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ViewPoint Gallery International Photography Competition June 2024 winner

Great Grandma on the Tie-Dye Rack

Norm Diamond


The ViewPoint Gallery holds an annual jury-reviewed photography competition with one winning print displayed in our gallery each month.

For June 2024, we are featuring a photography by Norm Diamond. 


Instagram: @norm_diamond

Artist Statement:

I became a fine art photographer late in life, after a long career as a physician. Making art required using a different part of my brain, which has enabled me to explore my inner self and expand my worldview. In my first project, I photographed estate sales. The poignancy, humor, and irony I saw in the various items for sale resonated with me. I realized that themes of memory, loss and mortality had roots in my past and would become the focus of my photography.

As for “Great Grandma on the Tie-Dye Rack,” I came across this scene in a “head shop” in Maine in 2014. Atop the rack where the owner created his colorful tee shirts stood an old black and white portrait of his stern-looking great grandmother. The juxtaposition of the nineteenth century photograph with the array of paint splatters demanded a photograph.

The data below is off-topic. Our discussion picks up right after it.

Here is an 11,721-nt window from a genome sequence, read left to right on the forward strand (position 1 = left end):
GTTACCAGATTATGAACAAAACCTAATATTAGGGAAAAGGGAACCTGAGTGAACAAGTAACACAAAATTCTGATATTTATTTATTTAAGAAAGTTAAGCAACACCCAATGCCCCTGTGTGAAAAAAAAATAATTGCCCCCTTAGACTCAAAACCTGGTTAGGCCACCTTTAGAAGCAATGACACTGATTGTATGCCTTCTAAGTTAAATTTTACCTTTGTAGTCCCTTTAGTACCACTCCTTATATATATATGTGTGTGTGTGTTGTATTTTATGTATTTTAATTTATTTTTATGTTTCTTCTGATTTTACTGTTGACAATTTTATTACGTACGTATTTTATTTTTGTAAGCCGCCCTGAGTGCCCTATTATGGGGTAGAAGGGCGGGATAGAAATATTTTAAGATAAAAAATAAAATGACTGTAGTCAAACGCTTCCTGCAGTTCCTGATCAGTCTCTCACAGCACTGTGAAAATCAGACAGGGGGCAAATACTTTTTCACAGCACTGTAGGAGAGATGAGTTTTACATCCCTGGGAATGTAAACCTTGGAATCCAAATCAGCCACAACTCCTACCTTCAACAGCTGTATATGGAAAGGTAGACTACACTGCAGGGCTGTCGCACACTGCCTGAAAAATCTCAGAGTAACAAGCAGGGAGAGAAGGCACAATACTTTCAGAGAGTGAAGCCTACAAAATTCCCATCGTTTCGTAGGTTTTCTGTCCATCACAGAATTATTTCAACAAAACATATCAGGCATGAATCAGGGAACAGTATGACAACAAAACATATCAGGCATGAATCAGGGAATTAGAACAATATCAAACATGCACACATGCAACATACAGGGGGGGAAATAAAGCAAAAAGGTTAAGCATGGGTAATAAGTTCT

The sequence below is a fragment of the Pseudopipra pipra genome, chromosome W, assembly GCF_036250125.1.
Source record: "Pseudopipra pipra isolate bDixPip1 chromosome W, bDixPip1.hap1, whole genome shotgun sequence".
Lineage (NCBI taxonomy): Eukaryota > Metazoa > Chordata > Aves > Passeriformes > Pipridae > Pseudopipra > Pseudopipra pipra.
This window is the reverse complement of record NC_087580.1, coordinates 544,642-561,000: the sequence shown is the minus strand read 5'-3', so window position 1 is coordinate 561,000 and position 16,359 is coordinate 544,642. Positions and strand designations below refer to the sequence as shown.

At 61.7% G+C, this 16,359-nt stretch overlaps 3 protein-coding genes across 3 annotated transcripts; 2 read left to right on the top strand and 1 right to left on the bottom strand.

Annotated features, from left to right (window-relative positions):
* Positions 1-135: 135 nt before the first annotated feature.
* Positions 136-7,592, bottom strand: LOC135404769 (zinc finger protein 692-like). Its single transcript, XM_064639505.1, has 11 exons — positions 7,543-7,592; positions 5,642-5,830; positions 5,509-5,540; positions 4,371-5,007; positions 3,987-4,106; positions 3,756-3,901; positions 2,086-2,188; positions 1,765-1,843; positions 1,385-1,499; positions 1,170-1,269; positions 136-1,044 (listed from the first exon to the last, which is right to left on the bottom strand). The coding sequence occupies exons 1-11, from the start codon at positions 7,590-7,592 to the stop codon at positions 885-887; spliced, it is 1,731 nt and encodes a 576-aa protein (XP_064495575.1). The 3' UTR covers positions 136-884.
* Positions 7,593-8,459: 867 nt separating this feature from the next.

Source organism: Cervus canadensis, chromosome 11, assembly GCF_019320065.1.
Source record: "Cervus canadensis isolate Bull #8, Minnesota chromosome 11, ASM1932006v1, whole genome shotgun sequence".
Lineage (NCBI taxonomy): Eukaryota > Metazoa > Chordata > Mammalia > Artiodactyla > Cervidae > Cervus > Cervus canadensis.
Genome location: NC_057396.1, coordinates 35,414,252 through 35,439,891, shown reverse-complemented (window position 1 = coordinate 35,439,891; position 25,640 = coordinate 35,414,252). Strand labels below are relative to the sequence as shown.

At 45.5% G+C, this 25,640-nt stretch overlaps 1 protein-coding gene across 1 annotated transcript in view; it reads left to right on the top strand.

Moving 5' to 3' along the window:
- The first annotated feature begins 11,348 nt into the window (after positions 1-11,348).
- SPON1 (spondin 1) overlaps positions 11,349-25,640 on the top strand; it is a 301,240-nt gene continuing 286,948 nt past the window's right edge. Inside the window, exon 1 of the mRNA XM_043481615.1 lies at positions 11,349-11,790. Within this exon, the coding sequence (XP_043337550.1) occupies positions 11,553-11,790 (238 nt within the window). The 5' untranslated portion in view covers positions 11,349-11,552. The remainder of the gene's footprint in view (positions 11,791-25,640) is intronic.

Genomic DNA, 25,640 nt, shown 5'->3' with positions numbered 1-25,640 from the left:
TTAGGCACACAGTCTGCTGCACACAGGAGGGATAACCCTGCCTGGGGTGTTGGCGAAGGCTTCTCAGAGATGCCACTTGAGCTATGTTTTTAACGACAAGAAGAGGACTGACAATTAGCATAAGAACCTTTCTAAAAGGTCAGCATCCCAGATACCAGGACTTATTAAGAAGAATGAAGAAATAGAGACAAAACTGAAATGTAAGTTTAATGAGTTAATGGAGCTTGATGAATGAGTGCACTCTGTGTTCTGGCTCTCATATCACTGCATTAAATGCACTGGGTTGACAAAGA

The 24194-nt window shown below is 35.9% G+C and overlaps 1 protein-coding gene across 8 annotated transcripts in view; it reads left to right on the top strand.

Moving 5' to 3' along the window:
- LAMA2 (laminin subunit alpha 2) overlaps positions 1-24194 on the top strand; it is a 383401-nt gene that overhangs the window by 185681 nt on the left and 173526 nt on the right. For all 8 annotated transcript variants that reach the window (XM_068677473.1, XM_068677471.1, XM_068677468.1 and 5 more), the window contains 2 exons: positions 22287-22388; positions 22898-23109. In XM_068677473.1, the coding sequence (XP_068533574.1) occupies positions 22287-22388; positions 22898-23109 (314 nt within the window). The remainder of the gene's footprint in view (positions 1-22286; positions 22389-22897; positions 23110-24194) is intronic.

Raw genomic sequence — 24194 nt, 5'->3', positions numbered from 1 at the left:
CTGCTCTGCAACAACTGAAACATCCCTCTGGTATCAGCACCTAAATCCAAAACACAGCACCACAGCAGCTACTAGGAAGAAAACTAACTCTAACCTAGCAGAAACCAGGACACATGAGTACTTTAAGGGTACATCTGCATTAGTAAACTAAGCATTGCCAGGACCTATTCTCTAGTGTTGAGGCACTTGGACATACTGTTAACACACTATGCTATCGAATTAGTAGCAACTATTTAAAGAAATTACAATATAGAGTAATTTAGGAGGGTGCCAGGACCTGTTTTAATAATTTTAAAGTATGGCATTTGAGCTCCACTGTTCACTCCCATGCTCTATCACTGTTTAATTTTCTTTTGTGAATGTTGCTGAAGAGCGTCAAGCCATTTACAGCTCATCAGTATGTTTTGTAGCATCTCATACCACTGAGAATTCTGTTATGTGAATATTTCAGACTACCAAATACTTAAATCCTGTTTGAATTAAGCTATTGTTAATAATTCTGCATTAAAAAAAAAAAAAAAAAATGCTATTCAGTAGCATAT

After a long career as an interventional radiologist in Dallas, Texas, Norm Diamond studied with many wonderful teachers and transformed his love of photography into a second career. His work explores themes of memory, loss, and mortality. In 2016, he began photographing hundreds of estate sales, where the possessions of one generation are sold to the next. Daylight Books published What Is Left Behind – Stories from Estate Sales in 2017. In Doug’s Gym, Diamond chronicled the last six months of a dilapidated, yet somehow beautiful old gym. The physical decay intrigued him as did its octogenarian owner, Doug Eidd, a character from a bygone era. Kehrer Verlag (Germany) published Doug’s Gym in 2020.

Diamond’s work has received several awards and has been exhibited in multiple solo and group shows. The Sixth Floor Museum in Dallas acquired his photographs of the 50th anniversary of the JFK assassination.

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